Volunteering needs to Change
Volunteering has a key role to play in helping the global community to meet the Sustainable Development Goals by 2030. Whether it’s climate action, strengthening democracy, protecting the environment, speaking up for change or tackling health issues, volunteering needs to be ready to adapt and respond in the right way. Self-organising and citizen-engagement is seeing change come from the bottom up. As civil society groups we need to empower volunteers to lead the way but also communicate what the responsibilities around standards and best practice are, so that we have sustainable solutions.
Much was said about technology – Aarathi Krishnan, Global Futures and Foresight Coordinator, IFRC, observed that many charities are trying to solve 21st century problems with 19th century technology. If our organisations cannot keep up with changes in technology it won’t be long before we become irrelevant. This is also true for how volunteers engage with us and vice versa. Two examples of how charities are engaging with volunteers via technology came from the Volunteer Centre in Munich, which uses WhatsApp Broadcast lists to engage with primarily single professionals who are time-poor but want to socialise with others, and the youth charity 4-H who deliver most of their volunteer training via webinars, YouTube videos and podcasts.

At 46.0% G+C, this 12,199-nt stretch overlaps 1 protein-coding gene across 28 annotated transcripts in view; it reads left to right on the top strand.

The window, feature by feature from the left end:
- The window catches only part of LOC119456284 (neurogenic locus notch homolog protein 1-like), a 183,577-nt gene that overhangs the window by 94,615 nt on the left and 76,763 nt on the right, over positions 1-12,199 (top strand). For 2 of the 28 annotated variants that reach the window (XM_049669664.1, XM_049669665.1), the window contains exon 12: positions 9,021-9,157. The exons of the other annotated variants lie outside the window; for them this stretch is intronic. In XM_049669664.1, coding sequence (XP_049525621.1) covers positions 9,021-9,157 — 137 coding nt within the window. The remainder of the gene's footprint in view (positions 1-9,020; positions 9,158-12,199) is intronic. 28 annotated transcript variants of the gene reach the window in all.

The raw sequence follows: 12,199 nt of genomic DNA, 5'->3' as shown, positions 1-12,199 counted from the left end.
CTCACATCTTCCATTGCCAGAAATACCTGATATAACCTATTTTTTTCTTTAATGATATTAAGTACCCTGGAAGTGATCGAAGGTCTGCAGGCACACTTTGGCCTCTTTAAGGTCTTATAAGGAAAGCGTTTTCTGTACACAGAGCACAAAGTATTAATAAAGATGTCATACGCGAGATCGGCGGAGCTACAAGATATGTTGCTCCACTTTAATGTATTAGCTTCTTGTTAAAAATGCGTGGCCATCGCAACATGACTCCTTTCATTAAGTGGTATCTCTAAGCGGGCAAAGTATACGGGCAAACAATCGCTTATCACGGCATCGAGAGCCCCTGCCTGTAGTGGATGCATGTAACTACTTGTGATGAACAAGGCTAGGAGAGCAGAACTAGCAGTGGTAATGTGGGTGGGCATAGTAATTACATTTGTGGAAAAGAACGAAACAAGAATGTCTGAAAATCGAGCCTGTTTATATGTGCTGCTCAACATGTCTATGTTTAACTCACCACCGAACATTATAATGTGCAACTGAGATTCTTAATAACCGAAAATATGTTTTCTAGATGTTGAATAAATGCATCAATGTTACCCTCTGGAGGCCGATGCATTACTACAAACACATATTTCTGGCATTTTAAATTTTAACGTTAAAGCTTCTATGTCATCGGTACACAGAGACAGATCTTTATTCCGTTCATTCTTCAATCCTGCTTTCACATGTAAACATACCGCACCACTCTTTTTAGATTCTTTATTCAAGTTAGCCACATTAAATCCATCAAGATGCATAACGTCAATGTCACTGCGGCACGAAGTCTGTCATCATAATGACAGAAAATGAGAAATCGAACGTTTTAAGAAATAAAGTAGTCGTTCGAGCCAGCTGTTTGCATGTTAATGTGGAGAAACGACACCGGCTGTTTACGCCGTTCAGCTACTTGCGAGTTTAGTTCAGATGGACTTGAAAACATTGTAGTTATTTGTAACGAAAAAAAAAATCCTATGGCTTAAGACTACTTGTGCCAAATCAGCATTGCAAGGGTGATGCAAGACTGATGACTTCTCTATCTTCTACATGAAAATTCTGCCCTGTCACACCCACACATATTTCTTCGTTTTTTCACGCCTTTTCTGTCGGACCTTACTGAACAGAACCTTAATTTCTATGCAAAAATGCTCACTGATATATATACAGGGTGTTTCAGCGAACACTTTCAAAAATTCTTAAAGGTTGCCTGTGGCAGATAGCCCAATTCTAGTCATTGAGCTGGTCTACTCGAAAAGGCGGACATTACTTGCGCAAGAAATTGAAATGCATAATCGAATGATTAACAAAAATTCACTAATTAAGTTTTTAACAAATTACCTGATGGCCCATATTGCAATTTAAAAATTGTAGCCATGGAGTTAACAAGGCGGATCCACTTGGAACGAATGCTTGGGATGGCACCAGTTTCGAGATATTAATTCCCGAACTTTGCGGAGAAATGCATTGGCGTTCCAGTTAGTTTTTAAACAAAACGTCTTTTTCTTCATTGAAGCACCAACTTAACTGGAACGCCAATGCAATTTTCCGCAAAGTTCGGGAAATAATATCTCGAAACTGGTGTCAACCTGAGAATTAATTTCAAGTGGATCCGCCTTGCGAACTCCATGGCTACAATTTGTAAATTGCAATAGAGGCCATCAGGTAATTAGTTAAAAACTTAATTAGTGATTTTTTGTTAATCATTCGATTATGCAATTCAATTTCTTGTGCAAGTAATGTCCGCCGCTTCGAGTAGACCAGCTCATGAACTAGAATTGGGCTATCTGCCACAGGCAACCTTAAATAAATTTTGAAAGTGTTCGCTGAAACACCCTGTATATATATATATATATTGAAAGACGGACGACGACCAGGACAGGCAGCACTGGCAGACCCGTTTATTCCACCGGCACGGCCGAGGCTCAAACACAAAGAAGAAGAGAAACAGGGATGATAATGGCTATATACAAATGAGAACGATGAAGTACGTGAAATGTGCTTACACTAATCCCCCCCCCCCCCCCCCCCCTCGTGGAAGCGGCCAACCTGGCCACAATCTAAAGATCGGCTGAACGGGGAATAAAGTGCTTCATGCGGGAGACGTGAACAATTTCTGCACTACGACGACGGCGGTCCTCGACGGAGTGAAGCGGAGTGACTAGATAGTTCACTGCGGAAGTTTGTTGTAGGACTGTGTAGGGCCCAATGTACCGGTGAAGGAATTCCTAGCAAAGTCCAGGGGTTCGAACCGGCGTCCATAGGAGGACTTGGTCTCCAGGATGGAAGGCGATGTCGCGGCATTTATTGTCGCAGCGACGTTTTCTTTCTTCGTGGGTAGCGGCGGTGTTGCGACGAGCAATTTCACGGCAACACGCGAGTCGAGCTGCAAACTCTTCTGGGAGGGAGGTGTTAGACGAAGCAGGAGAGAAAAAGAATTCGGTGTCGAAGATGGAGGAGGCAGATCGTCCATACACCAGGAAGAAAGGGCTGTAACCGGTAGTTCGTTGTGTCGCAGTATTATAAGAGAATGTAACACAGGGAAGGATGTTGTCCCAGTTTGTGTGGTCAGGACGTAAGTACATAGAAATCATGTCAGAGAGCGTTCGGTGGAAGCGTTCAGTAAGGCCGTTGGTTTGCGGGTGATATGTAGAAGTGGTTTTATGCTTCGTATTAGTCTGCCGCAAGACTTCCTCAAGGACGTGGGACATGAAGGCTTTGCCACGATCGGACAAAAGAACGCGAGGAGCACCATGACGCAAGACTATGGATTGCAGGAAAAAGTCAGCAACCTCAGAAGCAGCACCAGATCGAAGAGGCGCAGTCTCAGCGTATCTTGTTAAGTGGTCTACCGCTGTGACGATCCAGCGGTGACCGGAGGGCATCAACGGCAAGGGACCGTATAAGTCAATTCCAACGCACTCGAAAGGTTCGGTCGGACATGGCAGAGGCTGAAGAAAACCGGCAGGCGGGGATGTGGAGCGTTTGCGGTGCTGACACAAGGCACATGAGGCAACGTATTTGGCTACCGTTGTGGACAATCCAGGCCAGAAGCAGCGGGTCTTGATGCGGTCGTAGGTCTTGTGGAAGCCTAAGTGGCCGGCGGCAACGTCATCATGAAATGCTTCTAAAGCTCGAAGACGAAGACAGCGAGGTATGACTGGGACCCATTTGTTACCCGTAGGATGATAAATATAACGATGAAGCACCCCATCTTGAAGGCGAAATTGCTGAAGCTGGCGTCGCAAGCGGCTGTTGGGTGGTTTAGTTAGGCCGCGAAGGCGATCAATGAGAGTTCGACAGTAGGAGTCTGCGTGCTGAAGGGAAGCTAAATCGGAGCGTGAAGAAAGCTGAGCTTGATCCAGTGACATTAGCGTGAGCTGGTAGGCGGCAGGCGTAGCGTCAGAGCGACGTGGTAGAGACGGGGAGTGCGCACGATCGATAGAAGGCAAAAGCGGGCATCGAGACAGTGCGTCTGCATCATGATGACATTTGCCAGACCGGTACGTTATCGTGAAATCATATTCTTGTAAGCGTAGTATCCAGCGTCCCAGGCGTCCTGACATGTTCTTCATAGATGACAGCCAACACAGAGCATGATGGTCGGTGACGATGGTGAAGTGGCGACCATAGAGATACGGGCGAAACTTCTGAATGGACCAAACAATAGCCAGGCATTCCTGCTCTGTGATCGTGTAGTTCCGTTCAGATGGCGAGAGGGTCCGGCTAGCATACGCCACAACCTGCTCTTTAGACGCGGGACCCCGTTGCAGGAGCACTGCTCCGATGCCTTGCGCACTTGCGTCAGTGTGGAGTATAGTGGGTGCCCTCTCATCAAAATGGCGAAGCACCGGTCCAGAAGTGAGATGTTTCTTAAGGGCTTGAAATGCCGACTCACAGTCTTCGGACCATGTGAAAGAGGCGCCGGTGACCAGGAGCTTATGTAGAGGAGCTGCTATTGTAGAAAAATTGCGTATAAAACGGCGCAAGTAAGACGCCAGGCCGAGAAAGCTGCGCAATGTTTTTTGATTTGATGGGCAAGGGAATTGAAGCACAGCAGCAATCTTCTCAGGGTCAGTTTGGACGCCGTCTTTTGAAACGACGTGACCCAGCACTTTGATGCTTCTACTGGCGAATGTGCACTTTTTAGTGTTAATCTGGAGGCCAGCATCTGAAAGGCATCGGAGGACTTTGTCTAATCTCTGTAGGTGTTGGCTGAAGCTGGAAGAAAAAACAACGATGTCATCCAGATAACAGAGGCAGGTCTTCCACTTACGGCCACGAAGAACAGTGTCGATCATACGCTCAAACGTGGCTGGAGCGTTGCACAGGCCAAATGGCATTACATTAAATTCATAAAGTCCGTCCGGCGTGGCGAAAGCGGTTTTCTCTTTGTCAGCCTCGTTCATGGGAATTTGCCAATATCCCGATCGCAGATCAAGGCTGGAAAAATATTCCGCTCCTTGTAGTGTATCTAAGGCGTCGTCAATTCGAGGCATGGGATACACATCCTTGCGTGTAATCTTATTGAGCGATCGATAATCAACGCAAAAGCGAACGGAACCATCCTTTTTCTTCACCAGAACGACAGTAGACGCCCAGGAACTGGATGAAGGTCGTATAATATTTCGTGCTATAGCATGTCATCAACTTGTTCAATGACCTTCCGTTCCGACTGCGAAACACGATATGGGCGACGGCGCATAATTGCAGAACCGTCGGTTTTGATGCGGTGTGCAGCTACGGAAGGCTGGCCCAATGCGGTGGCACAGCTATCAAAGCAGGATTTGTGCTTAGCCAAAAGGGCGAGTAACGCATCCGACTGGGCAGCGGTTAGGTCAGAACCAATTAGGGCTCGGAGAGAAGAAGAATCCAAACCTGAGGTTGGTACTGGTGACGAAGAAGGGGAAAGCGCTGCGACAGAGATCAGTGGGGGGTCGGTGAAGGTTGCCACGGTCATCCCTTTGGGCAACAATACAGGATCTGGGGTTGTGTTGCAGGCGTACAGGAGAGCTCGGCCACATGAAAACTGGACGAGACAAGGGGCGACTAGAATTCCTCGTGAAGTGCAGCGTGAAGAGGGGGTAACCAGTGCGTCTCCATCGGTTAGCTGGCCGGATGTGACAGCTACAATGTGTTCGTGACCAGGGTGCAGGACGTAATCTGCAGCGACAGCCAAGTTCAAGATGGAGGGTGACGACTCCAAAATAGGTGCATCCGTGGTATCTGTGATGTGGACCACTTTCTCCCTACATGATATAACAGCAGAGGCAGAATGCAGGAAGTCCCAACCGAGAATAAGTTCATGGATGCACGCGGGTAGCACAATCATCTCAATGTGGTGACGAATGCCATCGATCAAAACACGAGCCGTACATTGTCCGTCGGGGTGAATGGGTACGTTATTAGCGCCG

Adults aged 60+ will grow from 900 million to over two billion over the next 35 years. For Volunteer-Involving Organisations (VIOs) this presents both an opportunity and challenge. As people live healthier and more active lives for longer what changes do we as VIOs need to make to attract this potential pool of committed mature volunteers? How do we also think sensitively about supporting older volunteers and developing new social roles that preserve the skills and experience of people in old age?
Volunteering effects Change